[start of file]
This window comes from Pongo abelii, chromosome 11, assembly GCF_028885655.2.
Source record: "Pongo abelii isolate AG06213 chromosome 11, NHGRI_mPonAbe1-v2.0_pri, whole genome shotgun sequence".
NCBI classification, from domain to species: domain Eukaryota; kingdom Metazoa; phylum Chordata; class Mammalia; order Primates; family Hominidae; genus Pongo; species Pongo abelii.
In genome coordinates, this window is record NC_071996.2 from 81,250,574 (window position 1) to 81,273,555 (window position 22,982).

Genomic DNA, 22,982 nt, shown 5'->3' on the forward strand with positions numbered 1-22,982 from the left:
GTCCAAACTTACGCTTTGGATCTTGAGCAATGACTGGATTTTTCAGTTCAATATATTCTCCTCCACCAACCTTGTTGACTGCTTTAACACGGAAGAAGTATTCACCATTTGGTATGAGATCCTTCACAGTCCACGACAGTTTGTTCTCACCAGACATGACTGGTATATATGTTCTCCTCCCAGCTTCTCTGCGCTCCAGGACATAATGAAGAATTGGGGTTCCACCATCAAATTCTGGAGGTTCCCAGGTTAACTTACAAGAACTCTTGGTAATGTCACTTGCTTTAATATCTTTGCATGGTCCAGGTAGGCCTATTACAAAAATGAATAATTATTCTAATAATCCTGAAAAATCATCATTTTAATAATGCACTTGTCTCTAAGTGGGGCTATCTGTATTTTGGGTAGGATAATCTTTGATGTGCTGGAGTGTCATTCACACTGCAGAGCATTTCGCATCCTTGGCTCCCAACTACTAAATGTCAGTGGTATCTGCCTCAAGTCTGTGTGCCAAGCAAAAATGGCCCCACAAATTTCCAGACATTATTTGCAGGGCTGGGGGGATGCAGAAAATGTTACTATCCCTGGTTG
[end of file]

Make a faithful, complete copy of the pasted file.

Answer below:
This window comes from Pongo abelii, chromosome 11, assembly GCF_028885655.2.
Source record: "Pongo abelii isolate AG06213 chromosome 11, NHGRI_mPonAbe1-v2.0_pri, whole genome shotgun sequence".
NCBI classification, from domain to species: domain Eukaryota; kingdom Metazoa; phylum Chordata; class Mammalia; order Primates; family Hominidae; genus Pongo; species Pongo abelii.
In genome coordinates, this window is record NC_071996.2 from 81,250,574 (window position 1) to 81,273,555 (window position 22,982).

Genomic DNA, 22,982 nt, shown 5'->3' on the forward strand with positions numbered 1-22,982 from the left:
GTCCAAACTTACGCTTTGGATCTTGAGCAATGACTGGATTTTTCAGTTCAATATATTCTCCTCCACCAACCTTGTTGACTGCTTTAACACGGAAGAAGTATTCACCATTTGGTATGAGATCCTTCACAGTCCACGACAGTTTGTTCTCACCAGACATGACTGGTATATATGTTCTCCTCCCAGCTTCTCTGCGCTCCAGGACATAATGAAGAATTGGGGTTCCACCATCAAATTCTGGAGGTTCCCAGGTTAACTTACAAGAACTCTTGGTAATGTCACTTGCTTTAATATCTTTGCATGGTCCAGGTAGGCCTATTACAAAAATGAATAATTATTCTAATAATCCTGAAAAATCATCATTTTAATAATGCACTTGTCTCTAAGTGGGGCTATCTGTATTTTGGGTAGGATAATCTTTGATGTGCTGGAGTGTCATTCACACTGCAGAGCATTTCGCATCCTTGGCTCCCAACTACTAAATGTCAGTGGTATCTGCCTCAAGTCTGTGTGCCAAGCAAAAATGGCCCCACAAATTTCCAGACATTATTTGCAGGGCTGGGGGGATGCAGAAAATGTTACTATCCCTGGTTG